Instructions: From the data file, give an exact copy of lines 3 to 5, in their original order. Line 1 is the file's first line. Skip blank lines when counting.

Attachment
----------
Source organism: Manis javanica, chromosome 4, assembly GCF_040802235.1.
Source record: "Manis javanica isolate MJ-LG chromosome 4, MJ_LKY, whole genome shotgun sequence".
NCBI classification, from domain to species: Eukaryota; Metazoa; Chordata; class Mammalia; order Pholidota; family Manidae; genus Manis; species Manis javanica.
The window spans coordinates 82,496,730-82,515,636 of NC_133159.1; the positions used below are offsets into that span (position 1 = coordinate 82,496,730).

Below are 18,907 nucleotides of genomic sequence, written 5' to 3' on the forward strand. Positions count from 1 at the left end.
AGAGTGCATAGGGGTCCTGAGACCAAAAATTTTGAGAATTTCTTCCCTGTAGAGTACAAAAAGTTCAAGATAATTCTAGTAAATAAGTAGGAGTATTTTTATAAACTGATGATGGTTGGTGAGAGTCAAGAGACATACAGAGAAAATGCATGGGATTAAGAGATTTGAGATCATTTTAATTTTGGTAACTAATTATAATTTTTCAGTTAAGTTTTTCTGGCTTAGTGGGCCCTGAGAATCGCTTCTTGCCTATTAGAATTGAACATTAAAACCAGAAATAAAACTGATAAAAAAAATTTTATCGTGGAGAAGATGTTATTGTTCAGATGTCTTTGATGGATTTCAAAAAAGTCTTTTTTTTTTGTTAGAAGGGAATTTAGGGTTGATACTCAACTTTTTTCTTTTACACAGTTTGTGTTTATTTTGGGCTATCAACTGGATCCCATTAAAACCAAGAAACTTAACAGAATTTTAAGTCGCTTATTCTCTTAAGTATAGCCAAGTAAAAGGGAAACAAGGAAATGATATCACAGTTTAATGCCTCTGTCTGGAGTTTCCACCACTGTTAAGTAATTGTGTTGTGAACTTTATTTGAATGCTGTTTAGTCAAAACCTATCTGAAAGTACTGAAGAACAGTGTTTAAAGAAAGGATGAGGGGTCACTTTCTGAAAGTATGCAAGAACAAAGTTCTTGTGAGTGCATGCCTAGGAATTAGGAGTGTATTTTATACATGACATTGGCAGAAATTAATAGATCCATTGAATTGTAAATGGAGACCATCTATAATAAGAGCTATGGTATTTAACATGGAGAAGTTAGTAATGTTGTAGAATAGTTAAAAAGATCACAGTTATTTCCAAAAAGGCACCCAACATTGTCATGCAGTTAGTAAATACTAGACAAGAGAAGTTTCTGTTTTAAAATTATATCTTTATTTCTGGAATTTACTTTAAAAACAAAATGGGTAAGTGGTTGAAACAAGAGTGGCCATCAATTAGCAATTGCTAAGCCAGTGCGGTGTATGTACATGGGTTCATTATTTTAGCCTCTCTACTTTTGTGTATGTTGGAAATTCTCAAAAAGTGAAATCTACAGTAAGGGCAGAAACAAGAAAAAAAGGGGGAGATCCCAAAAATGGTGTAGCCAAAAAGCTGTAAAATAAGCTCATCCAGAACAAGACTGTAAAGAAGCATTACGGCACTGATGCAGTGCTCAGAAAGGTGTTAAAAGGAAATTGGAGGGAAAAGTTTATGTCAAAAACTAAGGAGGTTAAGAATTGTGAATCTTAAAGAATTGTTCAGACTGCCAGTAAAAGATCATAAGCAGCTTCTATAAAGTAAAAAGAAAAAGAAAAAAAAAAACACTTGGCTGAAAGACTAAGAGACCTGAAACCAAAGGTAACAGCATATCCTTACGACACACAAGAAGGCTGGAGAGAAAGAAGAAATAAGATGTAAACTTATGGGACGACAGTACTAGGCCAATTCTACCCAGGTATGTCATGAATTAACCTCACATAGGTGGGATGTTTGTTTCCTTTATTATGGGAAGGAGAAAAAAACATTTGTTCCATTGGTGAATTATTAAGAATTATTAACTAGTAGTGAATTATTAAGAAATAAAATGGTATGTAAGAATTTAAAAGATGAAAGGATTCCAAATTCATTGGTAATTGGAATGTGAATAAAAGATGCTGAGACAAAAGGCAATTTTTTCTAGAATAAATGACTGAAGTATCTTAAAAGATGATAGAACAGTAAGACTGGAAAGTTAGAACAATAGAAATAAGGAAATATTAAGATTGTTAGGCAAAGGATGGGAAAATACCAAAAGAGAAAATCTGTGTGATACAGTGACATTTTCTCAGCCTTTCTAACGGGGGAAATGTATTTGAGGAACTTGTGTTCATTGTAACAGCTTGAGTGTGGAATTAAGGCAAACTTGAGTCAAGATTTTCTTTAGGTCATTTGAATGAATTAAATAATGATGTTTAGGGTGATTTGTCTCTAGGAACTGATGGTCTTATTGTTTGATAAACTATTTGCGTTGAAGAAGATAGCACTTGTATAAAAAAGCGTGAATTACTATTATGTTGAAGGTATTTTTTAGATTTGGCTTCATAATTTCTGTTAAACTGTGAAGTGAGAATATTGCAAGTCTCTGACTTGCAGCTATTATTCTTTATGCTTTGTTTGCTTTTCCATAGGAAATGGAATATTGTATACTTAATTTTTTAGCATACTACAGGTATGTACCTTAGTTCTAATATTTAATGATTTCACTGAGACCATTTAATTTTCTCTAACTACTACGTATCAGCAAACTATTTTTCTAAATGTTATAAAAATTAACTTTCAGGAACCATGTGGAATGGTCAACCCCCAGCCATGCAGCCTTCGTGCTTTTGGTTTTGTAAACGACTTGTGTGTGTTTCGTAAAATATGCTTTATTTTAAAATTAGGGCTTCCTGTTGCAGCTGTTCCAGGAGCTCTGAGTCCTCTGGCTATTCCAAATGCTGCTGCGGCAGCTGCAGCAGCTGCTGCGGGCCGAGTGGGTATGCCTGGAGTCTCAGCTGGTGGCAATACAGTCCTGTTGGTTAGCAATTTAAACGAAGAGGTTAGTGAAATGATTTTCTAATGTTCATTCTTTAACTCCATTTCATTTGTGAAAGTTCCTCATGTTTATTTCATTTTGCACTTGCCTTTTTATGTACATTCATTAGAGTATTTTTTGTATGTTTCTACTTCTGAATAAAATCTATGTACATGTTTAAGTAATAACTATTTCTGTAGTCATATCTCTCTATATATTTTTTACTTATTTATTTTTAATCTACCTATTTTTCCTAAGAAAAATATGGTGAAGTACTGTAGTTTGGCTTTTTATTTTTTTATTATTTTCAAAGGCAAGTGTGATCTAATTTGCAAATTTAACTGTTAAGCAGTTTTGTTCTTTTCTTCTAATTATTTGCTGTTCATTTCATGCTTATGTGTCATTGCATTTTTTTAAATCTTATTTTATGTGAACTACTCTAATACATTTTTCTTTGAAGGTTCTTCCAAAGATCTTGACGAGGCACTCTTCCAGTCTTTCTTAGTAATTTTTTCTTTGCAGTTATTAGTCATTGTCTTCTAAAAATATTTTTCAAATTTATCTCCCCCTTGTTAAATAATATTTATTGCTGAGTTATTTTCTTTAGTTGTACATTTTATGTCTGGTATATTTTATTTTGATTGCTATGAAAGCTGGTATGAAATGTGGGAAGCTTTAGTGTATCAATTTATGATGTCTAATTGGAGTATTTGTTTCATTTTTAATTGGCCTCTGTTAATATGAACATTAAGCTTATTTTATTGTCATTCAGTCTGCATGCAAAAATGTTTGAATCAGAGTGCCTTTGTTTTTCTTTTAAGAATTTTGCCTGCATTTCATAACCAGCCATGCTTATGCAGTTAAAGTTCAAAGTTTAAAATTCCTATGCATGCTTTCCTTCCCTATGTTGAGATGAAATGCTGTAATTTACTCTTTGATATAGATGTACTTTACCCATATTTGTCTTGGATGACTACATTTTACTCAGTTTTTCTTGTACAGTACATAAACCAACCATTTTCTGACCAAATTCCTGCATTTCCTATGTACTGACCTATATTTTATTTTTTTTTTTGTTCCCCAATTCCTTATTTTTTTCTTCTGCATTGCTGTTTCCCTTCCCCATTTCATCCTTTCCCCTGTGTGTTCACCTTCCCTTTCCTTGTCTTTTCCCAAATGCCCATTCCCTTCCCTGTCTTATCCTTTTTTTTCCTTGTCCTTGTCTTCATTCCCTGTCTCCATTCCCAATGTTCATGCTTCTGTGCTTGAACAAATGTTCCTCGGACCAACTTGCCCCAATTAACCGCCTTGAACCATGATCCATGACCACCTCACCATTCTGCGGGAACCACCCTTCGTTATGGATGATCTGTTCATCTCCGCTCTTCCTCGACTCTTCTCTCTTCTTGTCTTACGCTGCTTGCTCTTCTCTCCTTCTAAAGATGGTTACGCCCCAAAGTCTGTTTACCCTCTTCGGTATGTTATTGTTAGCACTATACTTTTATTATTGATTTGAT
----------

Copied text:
NCBI classification, from domain to species: Eukaryota; Metazoa; Chordata; class Mammalia; order Pholidota; family Manidae; genus Manis; species Manis javanica.
The window spans coordinates 82,496,730-82,515,636 of NC_133159.1; the positions used below are offsets into that span (position 1 = coordinate 82,496,730).

Below are 18,907 nucleotides of genomic sequence, written 5' to 3' on the forward strand. Positions count from 1 at the left end.